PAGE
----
You would think that something called a ghost gun would be one that you “keep under wraps.” In other words, you don’t have to register a ghost gun, so it’s secret from the government.
But there is that human tendency to tell a secret thing to someone else. It is just human.
But, if you have a ghost gun, you must resist that temptation.
Why? Because, yes, your friends are listening, but, also, governments in the U.S. are trying to recruit every day people, maybe your neighbors, to spy on their neighbors for them. And in some places, these neighborhood spies are specifically looking for ghost guns (hat tip to here for the lead). Amanda Hull tells us about one municipality that is doing just that:
Although the city of Syracuse has seen a 9 percent decrease in overall crime this year, Syracuse Police say they’ve seen an uptick in shootings — meaning more guns on the streets.
Part of the problem, police say, is ghost guns.
“A ghost gun is an untraceable gun so it has no serial number, no way for us to figure out who owns it, was it transferred, its not registered by the Sheriff’s Office and pistol unit,” says Sgt. Matthew Malinowski.
It may not look different, but the make-at-home so-called ‘ghost guns’ have become a trend for criminals in Syracuse.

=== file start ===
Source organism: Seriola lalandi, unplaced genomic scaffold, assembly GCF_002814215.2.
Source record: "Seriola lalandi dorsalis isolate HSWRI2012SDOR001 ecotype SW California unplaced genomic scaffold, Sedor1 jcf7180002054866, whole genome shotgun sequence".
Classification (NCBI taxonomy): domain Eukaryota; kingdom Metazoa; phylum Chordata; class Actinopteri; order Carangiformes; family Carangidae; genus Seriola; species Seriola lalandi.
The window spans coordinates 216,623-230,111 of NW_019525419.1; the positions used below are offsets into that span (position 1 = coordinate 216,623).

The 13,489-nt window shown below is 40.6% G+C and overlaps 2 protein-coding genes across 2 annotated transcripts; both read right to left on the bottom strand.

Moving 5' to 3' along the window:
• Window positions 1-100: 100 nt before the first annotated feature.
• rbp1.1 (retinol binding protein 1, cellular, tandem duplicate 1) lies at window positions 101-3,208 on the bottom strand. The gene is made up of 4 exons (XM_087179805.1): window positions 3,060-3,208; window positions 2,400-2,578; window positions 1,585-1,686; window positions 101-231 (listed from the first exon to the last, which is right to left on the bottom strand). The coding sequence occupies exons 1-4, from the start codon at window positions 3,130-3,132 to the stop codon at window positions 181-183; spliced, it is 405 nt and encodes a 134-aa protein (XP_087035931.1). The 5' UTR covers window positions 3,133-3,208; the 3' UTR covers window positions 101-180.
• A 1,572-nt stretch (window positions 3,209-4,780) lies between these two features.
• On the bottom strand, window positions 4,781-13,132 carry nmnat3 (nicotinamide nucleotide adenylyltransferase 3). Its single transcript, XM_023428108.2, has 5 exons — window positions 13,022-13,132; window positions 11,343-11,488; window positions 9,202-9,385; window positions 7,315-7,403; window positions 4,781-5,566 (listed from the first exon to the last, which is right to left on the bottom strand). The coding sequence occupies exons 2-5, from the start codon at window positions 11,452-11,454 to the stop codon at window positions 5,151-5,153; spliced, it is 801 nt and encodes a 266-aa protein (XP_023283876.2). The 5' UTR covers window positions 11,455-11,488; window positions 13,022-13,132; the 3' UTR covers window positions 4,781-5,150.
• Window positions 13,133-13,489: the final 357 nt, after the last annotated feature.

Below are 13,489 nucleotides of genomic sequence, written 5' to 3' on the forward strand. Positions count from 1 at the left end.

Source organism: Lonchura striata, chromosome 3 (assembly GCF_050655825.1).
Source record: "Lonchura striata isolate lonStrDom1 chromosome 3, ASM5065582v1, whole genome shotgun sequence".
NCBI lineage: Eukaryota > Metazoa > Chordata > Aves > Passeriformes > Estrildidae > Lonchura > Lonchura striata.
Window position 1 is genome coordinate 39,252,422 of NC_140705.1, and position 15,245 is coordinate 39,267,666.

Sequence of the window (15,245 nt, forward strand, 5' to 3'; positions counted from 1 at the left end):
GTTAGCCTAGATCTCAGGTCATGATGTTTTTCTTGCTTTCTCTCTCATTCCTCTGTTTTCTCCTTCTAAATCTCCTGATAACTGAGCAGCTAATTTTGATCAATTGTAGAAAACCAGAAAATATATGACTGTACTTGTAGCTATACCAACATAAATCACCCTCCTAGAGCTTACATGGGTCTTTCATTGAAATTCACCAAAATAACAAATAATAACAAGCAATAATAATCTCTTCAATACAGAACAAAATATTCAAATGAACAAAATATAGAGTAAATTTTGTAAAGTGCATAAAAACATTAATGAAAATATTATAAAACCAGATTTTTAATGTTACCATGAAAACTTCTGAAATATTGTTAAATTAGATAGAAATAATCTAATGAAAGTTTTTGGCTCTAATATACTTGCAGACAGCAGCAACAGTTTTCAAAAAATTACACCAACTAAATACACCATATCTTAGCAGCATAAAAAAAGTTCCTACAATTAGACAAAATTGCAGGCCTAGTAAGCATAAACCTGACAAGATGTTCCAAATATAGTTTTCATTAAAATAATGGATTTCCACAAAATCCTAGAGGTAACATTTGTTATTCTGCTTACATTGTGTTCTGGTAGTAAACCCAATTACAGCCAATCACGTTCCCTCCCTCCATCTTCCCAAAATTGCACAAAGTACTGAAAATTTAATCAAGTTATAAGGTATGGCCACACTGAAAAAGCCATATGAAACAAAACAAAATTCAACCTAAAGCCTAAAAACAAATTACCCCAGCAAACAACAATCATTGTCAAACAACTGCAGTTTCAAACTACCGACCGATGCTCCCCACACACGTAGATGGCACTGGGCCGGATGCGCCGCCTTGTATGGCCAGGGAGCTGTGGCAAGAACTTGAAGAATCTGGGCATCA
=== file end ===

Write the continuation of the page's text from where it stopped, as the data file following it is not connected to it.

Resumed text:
Hull continues with the standard anti-gun argument:
The untraceable guns make it easier for criminals to exploit loopholes in the system.
“It’s incumbent upon you to register it. Traditionally, criminals aren’t doing that,” Malinowski says,.
Meaning the police rely on the community for help.
“It’s important to understand, if you know someone making these guns and selling them, get that information over to the police so we can investigate the incident,” [Sgt. Matthew] Malinowski says.
This is nonsense, of course. Ghost guns are legal, and people aren’t required to register them if they are both the person who completes the firearm and they use it for personal legal purposes (hunting, self-defense, etc.).
On top of that, people don’t need to tattle to the police about their neighbors owning a ghost gun.
Meanwhile, criminals, on the other hand, typically don’t get their firearms through legal means.
What the Syracuse Police Department is doing is Soviet-style spying and trying to criminalize a perfectly legal activity. In this case, that activity is legally owning a firearm that you don’t have to register, and that you’re less likely to register so that you can avoid being harassed by anti-gunners in government.
At least, that is, as long as you keep your mouth shut about your ghost gun.
So, if you own a ghost gun (or build one), the government isn’t the only group that you should keep in the dark about it. Keep everyone in the dark about it by telling no one.